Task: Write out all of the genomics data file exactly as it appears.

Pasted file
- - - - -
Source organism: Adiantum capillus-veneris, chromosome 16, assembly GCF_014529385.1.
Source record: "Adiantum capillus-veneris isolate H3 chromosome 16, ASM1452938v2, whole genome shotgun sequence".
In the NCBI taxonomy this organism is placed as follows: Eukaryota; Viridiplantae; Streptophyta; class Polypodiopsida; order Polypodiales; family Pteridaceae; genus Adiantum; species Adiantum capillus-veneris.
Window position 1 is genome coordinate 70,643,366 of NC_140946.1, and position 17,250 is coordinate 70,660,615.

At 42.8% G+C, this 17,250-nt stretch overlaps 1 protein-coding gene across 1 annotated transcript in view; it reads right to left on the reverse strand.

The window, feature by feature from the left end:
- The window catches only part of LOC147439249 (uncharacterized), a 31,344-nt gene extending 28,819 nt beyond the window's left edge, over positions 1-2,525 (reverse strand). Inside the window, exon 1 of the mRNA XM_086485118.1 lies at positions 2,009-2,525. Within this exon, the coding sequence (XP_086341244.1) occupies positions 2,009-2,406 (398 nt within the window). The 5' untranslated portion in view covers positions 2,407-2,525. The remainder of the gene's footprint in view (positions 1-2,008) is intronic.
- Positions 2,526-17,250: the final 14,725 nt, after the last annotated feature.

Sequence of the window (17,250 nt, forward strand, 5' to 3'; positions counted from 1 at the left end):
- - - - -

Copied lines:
Source organism: Adiantum capillus-veneris, chromosome 16, assembly GCF_014529385.1.
Source record: "Adiantum capillus-veneris isolate H3 chromosome 16, ASM1452938v2, whole genome shotgun sequence".
In the NCBI taxonomy this organism is placed as follows: Eukaryota; Viridiplantae; Streptophyta; class Polypodiopsida; order Polypodiales; family Pteridaceae; genus Adiantum; species Adiantum capillus-veneris.
Window position 1 is genome coordinate 70,643,366 of NC_140946.1, and position 17,250 is coordinate 70,660,615.

At 42.8% G+C, this 17,250-nt stretch overlaps 1 protein-coding gene across 1 annotated transcript in view; it reads right to left on the reverse strand.

The window, feature by feature from the left end:
- The window catches only part of LOC147439249 (uncharacterized), a 31,344-nt gene extending 28,819 nt beyond the window's left edge, over positions 1-2,525 (reverse strand). Inside the window, exon 1 of the mRNA XM_086485118.1 lies at positions 2,009-2,525. Within this exon, the coding sequence (XP_086341244.1) occupies positions 2,009-2,406 (398 nt within the window). The 5' untranslated portion in view covers positions 2,407-2,525. The remainder of the gene's footprint in view (positions 1-2,008) is intronic.
- Positions 2,526-17,250: the final 14,725 nt, after the last annotated feature.

Sequence of the window (17,250 nt, forward strand, 5' to 3'; positions counted from 1 at the left end):